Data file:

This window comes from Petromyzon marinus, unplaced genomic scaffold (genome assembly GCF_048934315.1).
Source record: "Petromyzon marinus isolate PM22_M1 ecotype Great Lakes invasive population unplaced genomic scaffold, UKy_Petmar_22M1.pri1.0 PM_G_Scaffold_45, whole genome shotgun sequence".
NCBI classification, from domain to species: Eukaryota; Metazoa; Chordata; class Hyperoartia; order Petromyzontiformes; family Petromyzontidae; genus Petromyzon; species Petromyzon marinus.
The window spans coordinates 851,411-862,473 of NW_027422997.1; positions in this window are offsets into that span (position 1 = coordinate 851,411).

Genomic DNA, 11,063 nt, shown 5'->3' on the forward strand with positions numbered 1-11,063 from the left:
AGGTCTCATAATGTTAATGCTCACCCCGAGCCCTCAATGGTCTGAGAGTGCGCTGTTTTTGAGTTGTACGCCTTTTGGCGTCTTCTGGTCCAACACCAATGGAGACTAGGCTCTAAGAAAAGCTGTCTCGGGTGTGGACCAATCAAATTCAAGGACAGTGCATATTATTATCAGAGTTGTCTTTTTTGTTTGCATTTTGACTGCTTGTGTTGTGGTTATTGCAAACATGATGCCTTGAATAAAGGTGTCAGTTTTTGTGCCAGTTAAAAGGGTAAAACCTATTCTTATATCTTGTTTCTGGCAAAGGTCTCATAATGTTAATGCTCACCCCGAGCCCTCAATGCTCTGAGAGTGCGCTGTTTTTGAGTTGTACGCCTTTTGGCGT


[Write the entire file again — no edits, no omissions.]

This window comes from Petromyzon marinus, unplaced genomic scaffold (genome assembly GCF_048934315.1).
Source record: "Petromyzon marinus isolate PM22_M1 ecotype Great Lakes invasive population unplaced genomic scaffold, UKy_Petmar_22M1.pri1.0 PM_G_Scaffold_45, whole genome shotgun sequence".
NCBI classification, from domain to species: Eukaryota; Metazoa; Chordata; class Hyperoartia; order Petromyzontiformes; family Petromyzontidae; genus Petromyzon; species Petromyzon marinus.
The window spans coordinates 851,411-862,473 of NW_027422997.1; positions in this window are offsets into that span (position 1 = coordinate 851,411).

Genomic DNA, 11,063 nt, shown 5'->3' on the forward strand with positions numbered 1-11,063 from the left:
AGGTCTCATAATGTTAATGCTCACCCCGAGCCCTCAATGGTCTGAGAGTGCGCTGTTTTTGAGTTGTACGCCTTTTGGCGTCTTCTGGTCCAACACCAATGGAGACTAGGCTCTAAGAAAAGCTGTCTCGGGTGTGGACCAATCAAATTCAAGGACAGTGCATATTATTATCAGAGTTGTCTTTTTTGTTTGCATTTTGACTGCTTGTGTTGTGGTTATTGCAAACATGATGCCTTGAATAAAGGTGTCAGTTTTTGTGCCAGTTAAAAGGGTAAAACCTATTCTTATATCTTGTTTCTGGCAAAGGTCTCATAATGTTAATGCTCACCCCGAGCCCTCAATGCTCTGAGAGTGCGCTGTTTTTGAGTTGTACGCCTTTTGGCGT